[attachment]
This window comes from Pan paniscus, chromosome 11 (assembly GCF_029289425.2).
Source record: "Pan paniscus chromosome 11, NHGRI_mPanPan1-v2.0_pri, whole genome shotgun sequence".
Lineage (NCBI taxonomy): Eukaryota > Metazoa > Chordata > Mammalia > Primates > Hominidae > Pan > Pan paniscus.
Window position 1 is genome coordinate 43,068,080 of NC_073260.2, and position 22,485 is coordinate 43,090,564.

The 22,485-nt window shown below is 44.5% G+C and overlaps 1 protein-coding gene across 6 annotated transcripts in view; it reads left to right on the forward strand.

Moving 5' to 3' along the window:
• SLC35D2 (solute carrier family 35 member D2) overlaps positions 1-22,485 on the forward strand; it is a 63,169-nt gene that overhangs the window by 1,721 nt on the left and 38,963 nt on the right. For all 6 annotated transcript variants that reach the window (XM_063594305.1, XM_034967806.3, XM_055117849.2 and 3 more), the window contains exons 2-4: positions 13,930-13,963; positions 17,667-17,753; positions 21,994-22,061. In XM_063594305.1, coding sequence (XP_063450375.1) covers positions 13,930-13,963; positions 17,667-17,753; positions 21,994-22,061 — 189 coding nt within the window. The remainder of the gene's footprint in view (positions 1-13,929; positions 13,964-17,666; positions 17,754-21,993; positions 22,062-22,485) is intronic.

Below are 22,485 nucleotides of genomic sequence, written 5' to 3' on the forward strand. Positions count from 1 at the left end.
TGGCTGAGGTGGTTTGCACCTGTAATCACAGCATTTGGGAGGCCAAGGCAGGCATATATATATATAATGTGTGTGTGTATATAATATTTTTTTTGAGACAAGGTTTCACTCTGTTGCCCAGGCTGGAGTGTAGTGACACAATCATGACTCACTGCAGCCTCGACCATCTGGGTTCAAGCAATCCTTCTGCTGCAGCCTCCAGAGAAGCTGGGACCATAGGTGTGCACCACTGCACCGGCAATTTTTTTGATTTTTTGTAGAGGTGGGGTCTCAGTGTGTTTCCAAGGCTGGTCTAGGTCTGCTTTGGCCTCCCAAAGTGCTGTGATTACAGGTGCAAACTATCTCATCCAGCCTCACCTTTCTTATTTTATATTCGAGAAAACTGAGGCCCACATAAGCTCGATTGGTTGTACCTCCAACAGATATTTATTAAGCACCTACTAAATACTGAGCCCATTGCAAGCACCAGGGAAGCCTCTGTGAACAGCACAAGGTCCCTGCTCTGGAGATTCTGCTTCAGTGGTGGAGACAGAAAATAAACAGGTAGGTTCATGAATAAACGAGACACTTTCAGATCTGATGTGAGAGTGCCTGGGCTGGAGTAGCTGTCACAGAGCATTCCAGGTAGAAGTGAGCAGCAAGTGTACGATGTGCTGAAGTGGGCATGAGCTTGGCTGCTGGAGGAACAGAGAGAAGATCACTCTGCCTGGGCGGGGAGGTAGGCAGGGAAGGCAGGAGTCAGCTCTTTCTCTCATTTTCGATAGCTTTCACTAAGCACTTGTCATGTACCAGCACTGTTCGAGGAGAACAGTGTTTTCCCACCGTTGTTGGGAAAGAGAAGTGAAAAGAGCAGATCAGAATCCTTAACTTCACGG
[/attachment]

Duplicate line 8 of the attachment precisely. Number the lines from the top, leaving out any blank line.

Below are 22,485 nucleotides of genomic sequence, written 5' to 3' on the forward strand. Positions count from 1 at the left end.